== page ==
As the widespread anti-government protests in Turkey continue, there is speculation as to whether they will impact Istanbul's bid to host the 2020 Olympic Games. Protests have spread across the country after a violent police crack down on a peaceful demonstration against the demolition of an Istanbul park last week. The Turkish city, which has been the scene of huge protests and a violent police response over the past few days, is competing with Madrid and Tokyo to host the event. The International Olympic Committee (IOC) is due to make its decision in September.
The promoters of the bid remain confident, but the longer the protests continue — and they show no sign of stopping anytime soon — the more they are likely to negatively affect Turkey's image and its chances of winning the vote.
Amid growing reports of government attempts to censor the communications of protesters, and the start of a two day strike by public sector unions in solidarity with the protesters, the bid organizers said on Sunday that "despite these recent events, all sections of Turkey remain united in our dream to host our nation's first ever Olympic and Paralympic Games in 2020." Referencing the slogan of the bid, 'Bridge Together', they said that among Turks "there is a common desire to unite in the Olympic spirit and show the world that we can work together for a better Turkey."
The bid is Turkey's fifth to host the games, and as Mark Johanson of the International Business Times rightly points out, "how well Istanbul handles the protests will likely become a major factor in the success or failure of its bid for the Olympic." Promoters of the bid have labelled the ongoing protests a "regrettable situation" and have said that they will monitor developments carefully. Regrettable because of the violent police crack down and the government's attempt to stifle dissent, or because of how the protests might harm Turkey's image and the prospects of the bid? It's not hard to guess which.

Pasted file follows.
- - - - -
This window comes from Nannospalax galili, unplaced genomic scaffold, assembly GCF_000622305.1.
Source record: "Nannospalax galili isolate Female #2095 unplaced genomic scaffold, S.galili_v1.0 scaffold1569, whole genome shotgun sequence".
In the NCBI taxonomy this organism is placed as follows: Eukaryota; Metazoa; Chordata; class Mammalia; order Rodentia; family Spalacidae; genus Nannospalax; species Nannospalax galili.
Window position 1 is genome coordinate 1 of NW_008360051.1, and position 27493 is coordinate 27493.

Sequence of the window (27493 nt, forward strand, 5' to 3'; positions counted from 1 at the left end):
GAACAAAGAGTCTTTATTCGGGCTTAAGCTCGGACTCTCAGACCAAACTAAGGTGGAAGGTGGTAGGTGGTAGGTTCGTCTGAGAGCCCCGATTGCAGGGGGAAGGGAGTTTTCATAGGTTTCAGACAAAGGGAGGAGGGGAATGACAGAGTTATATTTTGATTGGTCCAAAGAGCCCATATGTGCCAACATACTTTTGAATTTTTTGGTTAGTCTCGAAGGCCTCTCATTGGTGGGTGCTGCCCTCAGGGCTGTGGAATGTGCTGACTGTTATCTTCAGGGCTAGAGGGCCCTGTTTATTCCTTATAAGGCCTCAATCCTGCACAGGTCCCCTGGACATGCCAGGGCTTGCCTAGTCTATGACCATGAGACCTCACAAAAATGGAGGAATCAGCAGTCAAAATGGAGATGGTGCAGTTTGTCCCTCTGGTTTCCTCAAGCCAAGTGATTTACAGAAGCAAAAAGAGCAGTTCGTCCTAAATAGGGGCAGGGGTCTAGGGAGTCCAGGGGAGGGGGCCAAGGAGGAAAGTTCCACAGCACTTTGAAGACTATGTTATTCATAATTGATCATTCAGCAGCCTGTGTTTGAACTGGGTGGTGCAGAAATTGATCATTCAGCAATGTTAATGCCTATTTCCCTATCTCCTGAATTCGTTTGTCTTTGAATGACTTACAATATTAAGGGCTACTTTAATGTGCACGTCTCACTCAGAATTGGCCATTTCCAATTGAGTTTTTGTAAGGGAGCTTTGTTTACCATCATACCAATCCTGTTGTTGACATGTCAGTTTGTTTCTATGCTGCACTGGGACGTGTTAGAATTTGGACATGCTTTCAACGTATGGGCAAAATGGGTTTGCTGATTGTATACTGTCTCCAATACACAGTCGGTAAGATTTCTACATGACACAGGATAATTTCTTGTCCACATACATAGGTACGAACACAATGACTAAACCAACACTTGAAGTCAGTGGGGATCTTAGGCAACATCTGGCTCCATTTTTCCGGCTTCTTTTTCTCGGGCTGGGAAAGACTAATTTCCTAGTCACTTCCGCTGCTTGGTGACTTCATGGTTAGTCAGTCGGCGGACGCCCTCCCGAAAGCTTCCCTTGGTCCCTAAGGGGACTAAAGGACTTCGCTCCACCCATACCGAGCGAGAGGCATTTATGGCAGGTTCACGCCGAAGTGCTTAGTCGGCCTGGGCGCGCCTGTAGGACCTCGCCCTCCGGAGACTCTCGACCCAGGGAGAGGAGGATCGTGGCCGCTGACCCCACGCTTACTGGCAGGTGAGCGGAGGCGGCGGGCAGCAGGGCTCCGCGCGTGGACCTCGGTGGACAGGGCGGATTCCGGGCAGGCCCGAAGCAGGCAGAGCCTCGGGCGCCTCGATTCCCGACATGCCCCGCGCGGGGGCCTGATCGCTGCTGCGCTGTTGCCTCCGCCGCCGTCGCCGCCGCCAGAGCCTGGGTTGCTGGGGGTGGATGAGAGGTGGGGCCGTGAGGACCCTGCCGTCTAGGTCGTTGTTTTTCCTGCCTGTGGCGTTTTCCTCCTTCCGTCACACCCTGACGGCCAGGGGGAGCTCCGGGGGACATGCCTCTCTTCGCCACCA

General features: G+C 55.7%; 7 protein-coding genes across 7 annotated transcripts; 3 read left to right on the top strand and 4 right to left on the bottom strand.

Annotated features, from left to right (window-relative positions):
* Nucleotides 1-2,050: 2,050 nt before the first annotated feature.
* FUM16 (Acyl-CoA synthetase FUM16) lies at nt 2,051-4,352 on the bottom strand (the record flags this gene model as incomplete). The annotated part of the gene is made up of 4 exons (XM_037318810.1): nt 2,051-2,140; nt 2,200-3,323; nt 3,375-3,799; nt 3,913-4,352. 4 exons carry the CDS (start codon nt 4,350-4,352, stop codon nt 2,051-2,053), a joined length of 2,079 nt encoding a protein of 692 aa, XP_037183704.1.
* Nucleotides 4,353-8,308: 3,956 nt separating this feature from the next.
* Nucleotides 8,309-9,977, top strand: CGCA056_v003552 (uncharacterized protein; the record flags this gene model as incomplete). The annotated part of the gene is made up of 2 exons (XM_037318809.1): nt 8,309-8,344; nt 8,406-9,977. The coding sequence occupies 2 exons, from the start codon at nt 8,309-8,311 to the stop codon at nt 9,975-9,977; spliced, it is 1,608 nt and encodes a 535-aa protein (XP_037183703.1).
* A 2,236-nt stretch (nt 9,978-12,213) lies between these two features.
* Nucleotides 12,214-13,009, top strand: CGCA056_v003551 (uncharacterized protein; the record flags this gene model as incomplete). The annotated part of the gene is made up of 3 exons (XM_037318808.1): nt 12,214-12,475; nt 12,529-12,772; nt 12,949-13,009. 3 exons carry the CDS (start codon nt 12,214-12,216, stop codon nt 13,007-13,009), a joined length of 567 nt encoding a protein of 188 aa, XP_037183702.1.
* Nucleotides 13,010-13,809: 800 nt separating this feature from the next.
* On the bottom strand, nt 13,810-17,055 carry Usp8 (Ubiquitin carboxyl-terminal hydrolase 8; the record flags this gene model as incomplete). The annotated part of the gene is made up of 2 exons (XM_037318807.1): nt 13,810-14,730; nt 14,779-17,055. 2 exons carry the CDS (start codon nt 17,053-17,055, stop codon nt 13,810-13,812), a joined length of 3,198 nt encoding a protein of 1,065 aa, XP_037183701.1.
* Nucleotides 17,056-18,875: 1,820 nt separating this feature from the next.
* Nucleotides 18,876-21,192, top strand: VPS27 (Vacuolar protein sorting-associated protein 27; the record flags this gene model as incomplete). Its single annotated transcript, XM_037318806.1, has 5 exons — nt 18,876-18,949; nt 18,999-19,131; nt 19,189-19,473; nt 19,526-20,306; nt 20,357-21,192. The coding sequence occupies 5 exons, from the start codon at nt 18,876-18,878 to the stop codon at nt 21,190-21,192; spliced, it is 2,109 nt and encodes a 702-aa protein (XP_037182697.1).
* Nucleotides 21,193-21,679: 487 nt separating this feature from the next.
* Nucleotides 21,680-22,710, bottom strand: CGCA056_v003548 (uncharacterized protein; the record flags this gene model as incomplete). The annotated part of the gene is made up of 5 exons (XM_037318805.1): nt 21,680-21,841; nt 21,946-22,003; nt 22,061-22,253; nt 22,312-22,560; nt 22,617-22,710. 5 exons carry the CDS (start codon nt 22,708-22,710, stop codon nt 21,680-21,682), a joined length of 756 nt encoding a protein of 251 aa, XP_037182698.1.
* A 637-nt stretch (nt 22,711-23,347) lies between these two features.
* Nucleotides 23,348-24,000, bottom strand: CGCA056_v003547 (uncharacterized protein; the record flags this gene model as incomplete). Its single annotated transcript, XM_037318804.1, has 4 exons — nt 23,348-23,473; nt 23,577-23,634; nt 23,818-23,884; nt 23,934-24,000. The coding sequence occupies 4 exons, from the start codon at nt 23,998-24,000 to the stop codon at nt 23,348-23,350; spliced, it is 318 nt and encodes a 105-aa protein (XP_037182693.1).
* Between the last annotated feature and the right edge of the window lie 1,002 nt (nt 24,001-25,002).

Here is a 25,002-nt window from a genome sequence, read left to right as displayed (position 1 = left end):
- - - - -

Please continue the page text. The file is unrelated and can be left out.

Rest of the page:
The IOC evaluation commission will report on its assessment of the three bids on June 25, following the presentations last week in St Petersburg. The candidate cities will then present their bids directly to IOC members at the beginning of July. Given that in the past the IOC has awarded the Olympics to countries where the government systematically cracks down on dissent, such as China, IOC members are likely to be less concerned about the grievances of the protesters and the government response, and more concerned simply with whether the city would be safe for athletes or not.
Given that events such as the Olympics Games can confer upon the host government a certain air of legitimacy and prestige, and also provides a large spectacle that serves to distract attention, both domestically and internationally, from other things going on inside the country, the Turkish government will no doubt be even more keen for the bid to be successful.
Given the circumstances, should the IOC even be willing to award the Turkish government with such a prestigious event or should there be calls for a boycott?
Let me know what you think in the comments below